Journal poll shows young adults want jobs help

Exclusive poll shows majority of youth blame Government for lack of support

A person walking past a job centre
A person walking past a job centre

An exclusive Journal poll has shown people in the North East want more employment help for young adults.

In a look at how the region’s youth is coping, families across the region and the UK have said job creation must remain a priority.

In a poll by Other Lines of Enquiry North, using their in-house Panelbase service, some 64% of the region said targeting employment would be the best use of Government policy for the young.

Asked if they believed now is “a good time to be young” some 58% of the region said no. Nationally, another 54% said no.

Despite this the latest employment figures suggest the situation is improving, with record falls in unemployment. At last week’s Prime Minister’s questions David Cameron set out the Government’s record, saying: “It is worth pausing for a moment over what these statistics show today.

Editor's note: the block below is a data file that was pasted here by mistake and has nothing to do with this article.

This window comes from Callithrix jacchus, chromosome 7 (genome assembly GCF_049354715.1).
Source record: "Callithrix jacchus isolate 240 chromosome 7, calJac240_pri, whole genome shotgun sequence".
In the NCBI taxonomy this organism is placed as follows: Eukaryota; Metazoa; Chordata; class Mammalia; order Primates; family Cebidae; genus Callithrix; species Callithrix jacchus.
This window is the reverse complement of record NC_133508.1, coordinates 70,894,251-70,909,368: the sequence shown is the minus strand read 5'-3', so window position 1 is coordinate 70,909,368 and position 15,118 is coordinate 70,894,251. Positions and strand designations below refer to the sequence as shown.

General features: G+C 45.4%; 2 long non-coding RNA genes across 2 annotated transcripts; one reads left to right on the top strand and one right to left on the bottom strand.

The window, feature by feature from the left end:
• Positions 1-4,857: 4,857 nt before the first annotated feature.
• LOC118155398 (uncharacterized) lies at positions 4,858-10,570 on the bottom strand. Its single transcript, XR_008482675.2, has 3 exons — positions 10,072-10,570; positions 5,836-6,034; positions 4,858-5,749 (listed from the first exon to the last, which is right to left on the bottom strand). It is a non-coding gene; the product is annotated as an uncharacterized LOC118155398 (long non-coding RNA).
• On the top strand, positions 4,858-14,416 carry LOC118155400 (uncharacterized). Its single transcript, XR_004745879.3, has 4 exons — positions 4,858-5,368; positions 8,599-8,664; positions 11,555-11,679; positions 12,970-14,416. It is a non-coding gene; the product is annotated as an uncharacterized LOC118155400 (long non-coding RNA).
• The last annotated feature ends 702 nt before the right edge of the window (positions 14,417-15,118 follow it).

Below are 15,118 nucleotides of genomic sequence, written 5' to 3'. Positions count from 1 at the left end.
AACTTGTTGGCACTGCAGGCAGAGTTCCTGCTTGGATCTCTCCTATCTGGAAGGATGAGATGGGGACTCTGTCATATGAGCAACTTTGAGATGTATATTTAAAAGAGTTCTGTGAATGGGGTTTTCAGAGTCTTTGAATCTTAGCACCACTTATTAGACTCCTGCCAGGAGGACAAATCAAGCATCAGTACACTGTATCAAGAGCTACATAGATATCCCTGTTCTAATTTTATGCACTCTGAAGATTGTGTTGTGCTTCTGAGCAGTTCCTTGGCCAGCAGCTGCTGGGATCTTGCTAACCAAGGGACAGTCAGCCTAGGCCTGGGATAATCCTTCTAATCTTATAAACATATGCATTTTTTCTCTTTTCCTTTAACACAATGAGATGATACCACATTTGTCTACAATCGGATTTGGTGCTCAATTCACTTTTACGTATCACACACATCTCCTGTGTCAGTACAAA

Iain Buist Jeremy Cripps, Chief Executive of Children North East
Jeremy Cripps, Chief Executive of Children North East
 

“They show youth unemployment coming down, long-term unemployment coming down, the claimant count coming down, and unemployment overall coming down – but above all, what we see today is the biggest ever quarterly increase in the number of people in work in our country.”

In the North East, when asked if Government austerity policies unfairly impacting on young people, some 48% said yes.

The figure was highest among 14-18 year olds, with 69% blaming the Government for their woes.

That figure drops down through the age groups to just 39% of those aged 65 and over agreeing.

Overall, men were 10% more likely to defend the Government and the impact of its polices.

Last night a children’s charity said it was clear more needed to be done to support young people.

Jeremy Cripps, chief executive of Children North East, said: It should always be good to be young, so it is a terrible indictment of our times that over half of all adults in this poll think this is not a good time to be young. We are not only failing our young citizens but also damaging our own futures. Children North East is very concerned about the rising numbers of young people who feel hopeless and lost, they say they are a ‘lost generation’.

“The majority of people in this poll think that austerity measures fall too heavily on the young and that more should be done to ensure jobs for young people.”

Journalists

David Whetstone
Culture Editor
Graeme Whitfield
Business Editor
Mark Douglas
Newcastle United Editor
Stuart Rayner
Sports Writer